Collective dynamics and model verification: Connecting kinetic modeling to data

Decision-making without a brain: the case of the slime mold Physarum polycephalum

Simon Garnier

NJIT and Rutgers University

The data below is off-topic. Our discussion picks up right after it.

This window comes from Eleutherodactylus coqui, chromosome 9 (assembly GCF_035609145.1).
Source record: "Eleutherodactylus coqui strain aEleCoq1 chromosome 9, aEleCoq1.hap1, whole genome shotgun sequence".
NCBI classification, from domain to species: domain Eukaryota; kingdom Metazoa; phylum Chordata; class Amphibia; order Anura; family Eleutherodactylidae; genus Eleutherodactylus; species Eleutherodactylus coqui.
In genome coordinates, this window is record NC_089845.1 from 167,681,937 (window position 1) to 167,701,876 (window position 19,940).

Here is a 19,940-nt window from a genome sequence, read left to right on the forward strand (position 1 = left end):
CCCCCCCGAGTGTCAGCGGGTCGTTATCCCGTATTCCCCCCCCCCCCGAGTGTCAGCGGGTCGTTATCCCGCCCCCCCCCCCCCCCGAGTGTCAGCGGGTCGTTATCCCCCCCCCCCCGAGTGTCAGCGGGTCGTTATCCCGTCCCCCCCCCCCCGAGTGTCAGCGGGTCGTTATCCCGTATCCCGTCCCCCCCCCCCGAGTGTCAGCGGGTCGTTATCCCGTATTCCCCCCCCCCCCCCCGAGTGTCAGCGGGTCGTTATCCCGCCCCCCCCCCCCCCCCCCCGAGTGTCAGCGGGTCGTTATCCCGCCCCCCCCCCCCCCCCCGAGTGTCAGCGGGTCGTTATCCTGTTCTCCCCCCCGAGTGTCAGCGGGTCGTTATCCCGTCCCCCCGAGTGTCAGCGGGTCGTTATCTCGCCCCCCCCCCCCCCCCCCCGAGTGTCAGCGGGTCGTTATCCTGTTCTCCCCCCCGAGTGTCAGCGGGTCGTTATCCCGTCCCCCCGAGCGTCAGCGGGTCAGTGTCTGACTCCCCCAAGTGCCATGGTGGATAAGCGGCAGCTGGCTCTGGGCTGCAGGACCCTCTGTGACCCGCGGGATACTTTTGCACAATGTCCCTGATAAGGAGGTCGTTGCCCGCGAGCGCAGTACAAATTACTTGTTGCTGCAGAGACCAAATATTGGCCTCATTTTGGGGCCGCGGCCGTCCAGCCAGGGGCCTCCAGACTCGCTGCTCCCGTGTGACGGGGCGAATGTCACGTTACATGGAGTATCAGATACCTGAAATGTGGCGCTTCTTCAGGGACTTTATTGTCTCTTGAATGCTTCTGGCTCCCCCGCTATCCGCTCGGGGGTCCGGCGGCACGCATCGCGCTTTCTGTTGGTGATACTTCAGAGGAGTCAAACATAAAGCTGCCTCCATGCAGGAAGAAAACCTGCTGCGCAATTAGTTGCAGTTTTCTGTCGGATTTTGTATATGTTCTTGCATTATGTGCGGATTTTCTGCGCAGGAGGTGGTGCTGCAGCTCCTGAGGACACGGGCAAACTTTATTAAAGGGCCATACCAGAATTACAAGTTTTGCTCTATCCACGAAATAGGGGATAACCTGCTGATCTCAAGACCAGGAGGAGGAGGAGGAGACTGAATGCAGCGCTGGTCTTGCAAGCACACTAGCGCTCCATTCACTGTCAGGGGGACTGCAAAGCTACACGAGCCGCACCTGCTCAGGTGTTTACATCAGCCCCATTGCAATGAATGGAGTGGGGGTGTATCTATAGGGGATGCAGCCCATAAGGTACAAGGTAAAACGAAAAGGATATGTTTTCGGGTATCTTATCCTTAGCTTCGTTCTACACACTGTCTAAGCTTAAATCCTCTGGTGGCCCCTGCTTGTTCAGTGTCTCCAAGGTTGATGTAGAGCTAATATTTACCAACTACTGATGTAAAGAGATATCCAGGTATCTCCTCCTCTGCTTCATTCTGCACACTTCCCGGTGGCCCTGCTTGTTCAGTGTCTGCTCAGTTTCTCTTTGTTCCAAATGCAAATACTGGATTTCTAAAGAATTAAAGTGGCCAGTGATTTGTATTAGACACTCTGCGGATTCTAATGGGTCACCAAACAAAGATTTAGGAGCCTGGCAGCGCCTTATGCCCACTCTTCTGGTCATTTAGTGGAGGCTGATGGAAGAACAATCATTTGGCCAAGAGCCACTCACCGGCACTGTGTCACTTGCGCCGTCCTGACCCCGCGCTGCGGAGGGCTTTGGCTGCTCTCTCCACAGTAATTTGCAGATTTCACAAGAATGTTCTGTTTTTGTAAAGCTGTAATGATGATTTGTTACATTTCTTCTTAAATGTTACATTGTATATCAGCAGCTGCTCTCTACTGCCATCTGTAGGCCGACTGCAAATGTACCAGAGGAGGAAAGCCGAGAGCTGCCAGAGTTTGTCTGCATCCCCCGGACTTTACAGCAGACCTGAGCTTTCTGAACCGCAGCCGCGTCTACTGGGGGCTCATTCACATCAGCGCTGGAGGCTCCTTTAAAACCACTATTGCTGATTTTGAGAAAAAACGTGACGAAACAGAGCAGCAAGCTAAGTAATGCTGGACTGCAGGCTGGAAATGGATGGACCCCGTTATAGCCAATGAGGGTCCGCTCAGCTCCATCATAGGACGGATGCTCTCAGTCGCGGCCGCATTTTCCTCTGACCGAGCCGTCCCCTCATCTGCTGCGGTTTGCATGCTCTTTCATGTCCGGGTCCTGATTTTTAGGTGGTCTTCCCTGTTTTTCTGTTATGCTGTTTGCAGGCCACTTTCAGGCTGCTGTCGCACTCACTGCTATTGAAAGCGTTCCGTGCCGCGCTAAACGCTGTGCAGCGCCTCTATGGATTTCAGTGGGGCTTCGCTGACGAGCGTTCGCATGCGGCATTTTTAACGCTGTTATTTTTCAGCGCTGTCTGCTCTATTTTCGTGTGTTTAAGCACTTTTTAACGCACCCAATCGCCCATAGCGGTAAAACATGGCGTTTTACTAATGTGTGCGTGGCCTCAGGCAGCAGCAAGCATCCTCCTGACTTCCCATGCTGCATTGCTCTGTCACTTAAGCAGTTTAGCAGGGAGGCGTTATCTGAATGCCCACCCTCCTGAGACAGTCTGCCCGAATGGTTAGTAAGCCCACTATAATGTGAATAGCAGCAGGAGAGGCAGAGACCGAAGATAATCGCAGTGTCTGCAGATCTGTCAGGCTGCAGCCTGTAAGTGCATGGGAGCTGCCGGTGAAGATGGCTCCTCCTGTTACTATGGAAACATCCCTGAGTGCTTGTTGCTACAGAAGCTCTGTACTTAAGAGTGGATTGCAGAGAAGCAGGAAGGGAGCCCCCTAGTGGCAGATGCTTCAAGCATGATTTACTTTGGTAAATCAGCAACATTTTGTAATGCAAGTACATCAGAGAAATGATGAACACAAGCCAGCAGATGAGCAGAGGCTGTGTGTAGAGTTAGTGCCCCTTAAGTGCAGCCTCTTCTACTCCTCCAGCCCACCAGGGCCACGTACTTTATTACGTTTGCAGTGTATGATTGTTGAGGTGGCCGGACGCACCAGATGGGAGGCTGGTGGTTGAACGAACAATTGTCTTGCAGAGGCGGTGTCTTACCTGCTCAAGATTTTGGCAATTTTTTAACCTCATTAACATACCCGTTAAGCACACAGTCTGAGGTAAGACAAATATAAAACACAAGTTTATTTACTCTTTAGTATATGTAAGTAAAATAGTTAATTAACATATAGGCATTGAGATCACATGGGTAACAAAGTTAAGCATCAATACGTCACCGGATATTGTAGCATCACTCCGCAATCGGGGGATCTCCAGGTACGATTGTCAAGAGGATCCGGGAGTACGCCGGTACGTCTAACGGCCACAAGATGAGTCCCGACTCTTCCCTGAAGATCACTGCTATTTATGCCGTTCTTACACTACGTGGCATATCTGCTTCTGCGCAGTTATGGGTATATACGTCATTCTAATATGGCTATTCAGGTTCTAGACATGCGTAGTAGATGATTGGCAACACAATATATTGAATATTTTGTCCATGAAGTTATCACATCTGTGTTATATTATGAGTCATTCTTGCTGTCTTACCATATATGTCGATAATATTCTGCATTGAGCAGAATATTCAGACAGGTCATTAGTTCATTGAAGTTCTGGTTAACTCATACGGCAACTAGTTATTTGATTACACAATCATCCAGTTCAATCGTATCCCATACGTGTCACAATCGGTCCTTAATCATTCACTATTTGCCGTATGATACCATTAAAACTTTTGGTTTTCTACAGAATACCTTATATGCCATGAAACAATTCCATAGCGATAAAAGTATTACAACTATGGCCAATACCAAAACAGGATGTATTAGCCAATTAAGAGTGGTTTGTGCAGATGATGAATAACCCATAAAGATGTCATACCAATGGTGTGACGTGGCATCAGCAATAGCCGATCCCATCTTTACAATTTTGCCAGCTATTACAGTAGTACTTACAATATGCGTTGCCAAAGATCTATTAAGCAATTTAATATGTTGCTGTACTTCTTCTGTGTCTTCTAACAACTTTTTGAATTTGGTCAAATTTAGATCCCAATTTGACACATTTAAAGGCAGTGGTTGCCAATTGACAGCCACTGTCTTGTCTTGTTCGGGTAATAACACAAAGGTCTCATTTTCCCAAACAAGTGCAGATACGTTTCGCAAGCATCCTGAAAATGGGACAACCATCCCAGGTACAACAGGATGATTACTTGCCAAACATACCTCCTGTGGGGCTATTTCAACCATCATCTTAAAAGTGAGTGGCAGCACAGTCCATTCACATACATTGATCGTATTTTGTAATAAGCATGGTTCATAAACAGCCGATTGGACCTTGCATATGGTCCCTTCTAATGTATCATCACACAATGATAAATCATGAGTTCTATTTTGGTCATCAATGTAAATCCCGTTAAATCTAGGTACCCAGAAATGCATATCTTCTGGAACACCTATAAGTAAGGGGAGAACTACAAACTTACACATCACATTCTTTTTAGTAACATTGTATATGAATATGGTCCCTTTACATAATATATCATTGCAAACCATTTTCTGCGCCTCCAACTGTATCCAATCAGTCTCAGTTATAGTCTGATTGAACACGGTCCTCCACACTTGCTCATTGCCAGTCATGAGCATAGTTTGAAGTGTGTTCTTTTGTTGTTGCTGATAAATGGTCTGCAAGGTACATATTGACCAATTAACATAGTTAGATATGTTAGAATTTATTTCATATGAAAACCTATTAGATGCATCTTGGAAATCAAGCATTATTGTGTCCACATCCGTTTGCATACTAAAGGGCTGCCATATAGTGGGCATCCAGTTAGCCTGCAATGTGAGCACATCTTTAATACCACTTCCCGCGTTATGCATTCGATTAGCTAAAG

Should I exploit well-known options, or do I risk further exploration for potentially higher reward? This is the exploration-exploitation tradeoff, and while it faces casino gamblers and foraging organisms alike, the optimal solution is unknown. The tradeoff has been studied using the 2-Armed Bandit problem, where a player aims to maximize their gain when faced with two slot machines, each with a distinct but unknown reward rate. Studies thus far have only used organisms with brains. We tested the slime mold Physarum polycephalum with the 2-Armed Bandit problem by assessing the effect of sampling on foraging patch choice in a T-maze. We generate insight into the basic processes of decision making in a cell, including the use of relative vs absolute reward criteria (in both the frequency of reward, and the combination of frequency and magnitude), and the effect of static vs dynamic exploration environments. We propose several biologically plausible decision criteria the organism may be using and, through Bayesian inference, determine which of these models best explains the empirical data. We challenge the common view that neurological hardware is required to solve complex problems.